Two of the cosplay guests and CAGE judges share their point of views in cosplay diversity and motivation.
AsiaPop ComiCon Manila 2017 is just around the corner, and to spice things up, we managed to interview two of the cosplay guests and CAGE judges. It has been a tradition here in RF to interview some of the guests before the start of APCC Manila, so it was an honor to got a chance to interview Pion Kim and Philip Odango (Canvas Cosplay) and shared their advice in cosplaying.
- How did you feel knowing that have fans here in the Philippines?
I am very surprised because I never been to the Philippine before. I am thankful for all my fans and I will continue to create works that more people would like to like.
- We loved your Sombra cosplay, any advice to cosplayers that want to cosplay characters with diversity?
I want to talk, don’t be afraid. If you want to express your love and want to express art for character. All cosplay photos have the people someone like that work, and have the people someone hate that work also. If you are not doing some immoral, do not fear to be afraid, and please make the ‘art’ that no one can make.
- What’s next huge project for Pion Kim?
Top secret 🙂. It need to more time and more cosplayer. When the project will be finished and uploading everywhere, you will get to know
- What was your biggest challenge when making your costumes?
As a plus-size cosplayer, I’ve discovered that pre-made patterns don’t always work for my body type. As a result, I’ve learned to drape and design my own patterns that work with my body. This skill has allowed me to conceptualize a cosplay and translate it into sew-able components that fit me.
- What there in any point of your life that you managed to motivate a person through cosplay?
My cosplay community is composed of a variety of artists in all skill levels, from beginner to expert, and we’re all united by the love the craft. As a cosplayer from humble beginnings, I had learned to be resourceful and inventive from a young age. Therefore, my cosplay journey resonates with cosplayers who may not have a lot of money to create outrageously expensive costumes with machines priced into the thousands of dollars. So, part of journey is to connect with cosplayers who’ve had to handsew their costumes because of a lack of access to a sewing machine, and celebrate their work. As SINGER Sewing Company’s brand ambassador, I hope to bridge this gap by providing access to affordable sewing machines.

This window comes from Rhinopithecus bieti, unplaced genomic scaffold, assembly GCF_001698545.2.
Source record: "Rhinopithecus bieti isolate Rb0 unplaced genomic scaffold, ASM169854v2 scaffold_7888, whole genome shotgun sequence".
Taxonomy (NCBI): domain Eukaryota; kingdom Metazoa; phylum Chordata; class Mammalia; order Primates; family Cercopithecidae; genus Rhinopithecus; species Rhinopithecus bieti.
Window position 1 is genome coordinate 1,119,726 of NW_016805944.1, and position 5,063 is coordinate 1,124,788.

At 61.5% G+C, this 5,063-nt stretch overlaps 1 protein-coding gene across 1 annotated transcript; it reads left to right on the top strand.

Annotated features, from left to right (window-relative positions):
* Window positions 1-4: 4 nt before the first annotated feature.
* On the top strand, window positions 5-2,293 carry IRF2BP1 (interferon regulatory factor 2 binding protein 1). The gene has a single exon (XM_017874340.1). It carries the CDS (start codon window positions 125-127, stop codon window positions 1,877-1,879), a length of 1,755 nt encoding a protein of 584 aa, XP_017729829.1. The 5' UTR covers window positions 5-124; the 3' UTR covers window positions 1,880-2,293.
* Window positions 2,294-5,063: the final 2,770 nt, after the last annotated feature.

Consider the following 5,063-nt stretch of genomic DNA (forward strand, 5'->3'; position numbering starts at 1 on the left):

- What is your best advice to cosplayers who want to be more diverse in their cosplays?
Cosplay is a journey of creative self-expression that is cultivated over time through learning, trial, error and learning from one’s mistakes. For cosplayers who want to be more diverse in their cosplays, I recommend for them to approach it from two perspectives: storytelling and technical. What kind of stories inspire you — the hero, the villain or something in between? What is that unique personality aspect of that character that you’d like to see reflected in their costume? Then, study that costume for its design, detail and dimensions? Why do you think the designers chose those textures, colors and theme, and how does it relate to the character? How can you adapt it to you? Finally, think about what technical skills you’d need to learn to bring those details to life, and go and learn them. You’ll find that as you progressively improve your crafting skills with a variety of materials, you’ll feel more confident in exploring more challenging character designs.